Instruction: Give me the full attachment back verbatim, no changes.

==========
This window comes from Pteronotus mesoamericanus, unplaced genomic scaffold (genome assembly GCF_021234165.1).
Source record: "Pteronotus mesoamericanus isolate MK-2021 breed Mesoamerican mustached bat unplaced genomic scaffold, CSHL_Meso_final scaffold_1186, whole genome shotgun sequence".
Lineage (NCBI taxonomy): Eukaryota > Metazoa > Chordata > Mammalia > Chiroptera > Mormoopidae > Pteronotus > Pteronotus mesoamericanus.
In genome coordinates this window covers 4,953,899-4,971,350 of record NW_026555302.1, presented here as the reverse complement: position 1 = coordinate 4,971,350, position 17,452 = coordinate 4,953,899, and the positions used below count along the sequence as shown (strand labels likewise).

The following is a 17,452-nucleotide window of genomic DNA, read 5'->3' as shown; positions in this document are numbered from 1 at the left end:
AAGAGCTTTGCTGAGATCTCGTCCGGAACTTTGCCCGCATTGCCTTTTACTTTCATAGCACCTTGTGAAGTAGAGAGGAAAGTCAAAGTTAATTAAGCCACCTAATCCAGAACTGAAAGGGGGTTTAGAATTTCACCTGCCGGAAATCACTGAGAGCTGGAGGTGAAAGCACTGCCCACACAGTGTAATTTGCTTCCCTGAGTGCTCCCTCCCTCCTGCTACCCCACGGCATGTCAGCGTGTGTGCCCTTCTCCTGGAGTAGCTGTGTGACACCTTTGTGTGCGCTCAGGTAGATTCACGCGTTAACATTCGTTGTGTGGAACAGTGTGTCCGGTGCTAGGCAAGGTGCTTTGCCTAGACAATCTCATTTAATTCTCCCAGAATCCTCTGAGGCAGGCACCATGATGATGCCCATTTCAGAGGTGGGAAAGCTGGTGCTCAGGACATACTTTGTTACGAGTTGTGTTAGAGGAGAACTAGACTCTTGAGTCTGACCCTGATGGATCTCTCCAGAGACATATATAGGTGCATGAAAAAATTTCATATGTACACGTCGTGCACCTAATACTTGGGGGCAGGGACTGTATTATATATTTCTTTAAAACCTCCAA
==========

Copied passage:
This window comes from Pteronotus mesoamericanus, unplaced genomic scaffold (genome assembly GCF_021234165.1).
Source record: "Pteronotus mesoamericanus isolate MK-2021 breed Mesoamerican mustached bat unplaced genomic scaffold, CSHL_Meso_final scaffold_1186, whole genome shotgun sequence".
Lineage (NCBI taxonomy): Eukaryota > Metazoa > Chordata > Mammalia > Chiroptera > Mormoopidae > Pteronotus > Pteronotus mesoamericanus.
In genome coordinates this window covers 4,953,899-4,971,350 of record NW_026555302.1, presented here as the reverse complement: position 1 = coordinate 4,971,350, position 17,452 = coordinate 4,953,899, and the positions used below count along the sequence as shown (strand labels likewise).

The following is a 17,452-nucleotide window of genomic DNA, read 5'->3' as shown; positions in this document are numbered from 1 at the left end:
AAGAGCTTTGCTGAGATCTCGTCCGGAACTTTGCCCGCATTGCCTTTTACTTTCATAGCACCTTGTGAAGTAGAGAGGAAAGTCAAAGTTAATTAAGCCACCTAATCCAGAACTGAAAGGGGGTTTAGAATTTCACCTGCCGGAAATCACTGAGAGCTGGAGGTGAAAGCACTGCCCACACAGTGTAATTTGCTTCCCTGAGTGCTCCCTCCCTCCTGCTACCCCACGGCATGTCAGCGTGTGTGCCCTTCTCCTGGAGTAGCTGTGTGACACCTTTGTGTGCGCTCAGGTAGATTCACGCGTTAACATTCGTTGTGTGGAACAGTGTGTCCGGTGCTAGGCAAGGTGCTTTGCCTAGACAATCTCATTTAATTCTCCCAGAATCCTCTGAGGCAGGCACCATGATGATGCCCATTTCAGAGGTGGGAAAGCTGGTGCTCAGGACATACTTTGTTACGAGTTGTGTTAGAGGAGAACTAGACTCTTGAGTCTGACCCTGATGGATCTCTCCAGAGACATATATAGGTGCATGAAAAAATTTCATATGTACACGTCGTGCACCTAATACTTGGGGGCAGGGACTGTATTATATATTTCTTTAAAACCTCCAA